Michael G. Bradley, Author at Craft Your Content

All posts by Michael G. Bradley

Why Writers Should Learn From the Masters and Take Inspiration From Them

Are writers born to write? It might be true that some have that sparkle of natural raw talent and appear to be a little more articulate or tuned in than others, at the start. 

Some might say they’re “quick learners.” Is it genetics? Quite possible.

If you’re one of the slower ones (like I was), don’t be disheartened; both slower and faster learners will end up in the same place so long as they receive the right education, direction, hard work, and mentorship—and that’s in a position of achievement and triumph.

It’s not a race to see who gets there first. The objective is to get there in the end.

There’s a learning process involved before any writer can achieve any degree of success, not only in writing, but in regard to pretty much anything. 

Replicating the masters is a great way of teaching yourself and achieving success. 

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writing privately

Why Writers Should Not Only Write Publicly But Also Privately

Let’s start by stating the obvious: Writing publicly to an audience is a prerequisite of becoming an acknowledged writer. 

Otherwise, nobody will know what the hell you do! You’re not exactly gonna get too far with your writing career if you don’t, right? 

And I’m no mind-reading guru, but my guess is you want to earn a few bucks, too? 

This means that you will have to write publicly in order to get noticed. This might require paid work for websites, publications, and magazines; quite a lot. 

That’s on top of things like guest blogging, finding a traditional publisher, writing articles on your personal blog or website, and writing product descriptions for search engine optimization companies.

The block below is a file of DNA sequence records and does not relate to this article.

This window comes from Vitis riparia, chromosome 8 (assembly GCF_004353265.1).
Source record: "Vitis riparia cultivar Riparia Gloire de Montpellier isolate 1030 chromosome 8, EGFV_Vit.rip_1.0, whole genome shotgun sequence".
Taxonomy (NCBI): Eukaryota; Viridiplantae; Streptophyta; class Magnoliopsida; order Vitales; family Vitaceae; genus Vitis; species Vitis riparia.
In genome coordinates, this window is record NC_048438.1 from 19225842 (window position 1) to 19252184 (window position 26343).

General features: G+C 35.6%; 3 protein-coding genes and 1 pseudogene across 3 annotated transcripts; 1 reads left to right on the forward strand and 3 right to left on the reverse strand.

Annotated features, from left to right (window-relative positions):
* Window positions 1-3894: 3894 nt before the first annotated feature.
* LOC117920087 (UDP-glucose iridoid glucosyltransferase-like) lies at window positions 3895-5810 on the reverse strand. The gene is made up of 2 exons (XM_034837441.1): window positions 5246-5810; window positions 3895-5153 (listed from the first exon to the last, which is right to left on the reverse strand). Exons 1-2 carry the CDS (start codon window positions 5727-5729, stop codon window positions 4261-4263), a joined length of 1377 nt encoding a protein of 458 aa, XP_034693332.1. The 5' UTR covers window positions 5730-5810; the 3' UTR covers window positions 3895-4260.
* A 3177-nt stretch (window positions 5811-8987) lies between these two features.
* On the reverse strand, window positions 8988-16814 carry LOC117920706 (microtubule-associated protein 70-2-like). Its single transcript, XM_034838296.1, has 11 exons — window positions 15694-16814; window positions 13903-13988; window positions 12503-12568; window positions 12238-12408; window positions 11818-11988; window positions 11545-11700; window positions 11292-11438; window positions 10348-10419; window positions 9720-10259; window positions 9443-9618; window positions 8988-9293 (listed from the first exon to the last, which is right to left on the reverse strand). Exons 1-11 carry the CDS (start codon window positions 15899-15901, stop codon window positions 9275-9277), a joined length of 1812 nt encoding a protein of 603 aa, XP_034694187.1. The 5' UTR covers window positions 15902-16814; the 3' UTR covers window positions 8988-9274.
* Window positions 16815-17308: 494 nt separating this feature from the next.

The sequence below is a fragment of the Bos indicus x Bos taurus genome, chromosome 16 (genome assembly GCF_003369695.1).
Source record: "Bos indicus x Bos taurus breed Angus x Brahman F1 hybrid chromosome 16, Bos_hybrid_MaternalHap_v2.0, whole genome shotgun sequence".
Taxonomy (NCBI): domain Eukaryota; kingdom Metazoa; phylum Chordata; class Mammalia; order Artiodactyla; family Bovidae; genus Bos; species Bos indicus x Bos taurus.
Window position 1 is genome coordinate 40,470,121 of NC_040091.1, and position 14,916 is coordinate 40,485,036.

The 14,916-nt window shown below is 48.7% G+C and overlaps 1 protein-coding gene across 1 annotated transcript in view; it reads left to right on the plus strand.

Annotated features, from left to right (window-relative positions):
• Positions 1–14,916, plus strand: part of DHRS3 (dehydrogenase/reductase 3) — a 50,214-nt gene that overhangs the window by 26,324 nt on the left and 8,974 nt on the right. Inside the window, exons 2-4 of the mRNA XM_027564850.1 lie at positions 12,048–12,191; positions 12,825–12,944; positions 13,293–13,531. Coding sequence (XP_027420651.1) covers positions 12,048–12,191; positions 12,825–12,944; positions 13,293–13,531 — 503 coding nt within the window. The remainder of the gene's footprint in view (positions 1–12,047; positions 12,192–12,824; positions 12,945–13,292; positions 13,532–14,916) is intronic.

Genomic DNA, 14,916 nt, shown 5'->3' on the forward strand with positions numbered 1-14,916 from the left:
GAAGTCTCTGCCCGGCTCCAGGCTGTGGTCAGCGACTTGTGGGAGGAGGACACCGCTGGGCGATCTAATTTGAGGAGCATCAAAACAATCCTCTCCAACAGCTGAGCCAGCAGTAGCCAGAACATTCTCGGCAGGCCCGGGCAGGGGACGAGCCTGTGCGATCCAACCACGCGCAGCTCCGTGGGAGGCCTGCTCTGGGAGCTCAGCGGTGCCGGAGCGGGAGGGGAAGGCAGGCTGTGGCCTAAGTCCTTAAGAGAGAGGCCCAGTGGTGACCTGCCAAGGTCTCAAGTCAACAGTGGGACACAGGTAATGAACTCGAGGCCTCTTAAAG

I’m sure that’s not too much news to you. Hear me out, though.

In addition to that, some entrepreneurial writers, like myself, write privately, too. 

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practicing writing

The 2 Most Effective Practices for Professional Writers

After writing full time for four years, I’d still modestly consider myself a rookie writer. But just by advertising my articles on LinkedIn and Twitter—where I have a half decent following—occasionally younger, more inexperienced writers get in touch with me and ask me this question:

“How do I become a successful writer and get clients?”

It’s quite funny, actually; I remember torturing writer and writing coach Elna Cain with similar questions in the past.

“Elna, how can I become a better writer?”

“Elna, how can I earn money writing full time?”

“Elna, where can I bag myself clients regularly?”

Her answer was pretty clear, and that was to keep practicing my writing—practice even when I’m not working on a project—write even when I have no clients—and when I’m not writing … read.

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business writer

The Uniform Effect: The First Small But Important Step I Took In Becoming A Business Writer

2015 was a huge year in my life. I decided to pack in the 9-to-5 day job and become a home-based, full-time writer. Was I excited? Absolutely. Elated. My own boss—what’s not to like?

I had been writing at home on a bit-part basis here and there for extra income prior to leaving my full-time office job.

Getting clients and plenty of projects to work on was becoming gradually easier with experience, so I knew the ins and outs of throwing together a draft, blog post, search engine optimization product description, and resume. That was about it.

Working my own hours in my pajamas sounded, in theory, extremely appealing at the beginning, but actually that’s where it all went wrong for me. It would become my Achilles’ heel; my kryptonite, so to speak.

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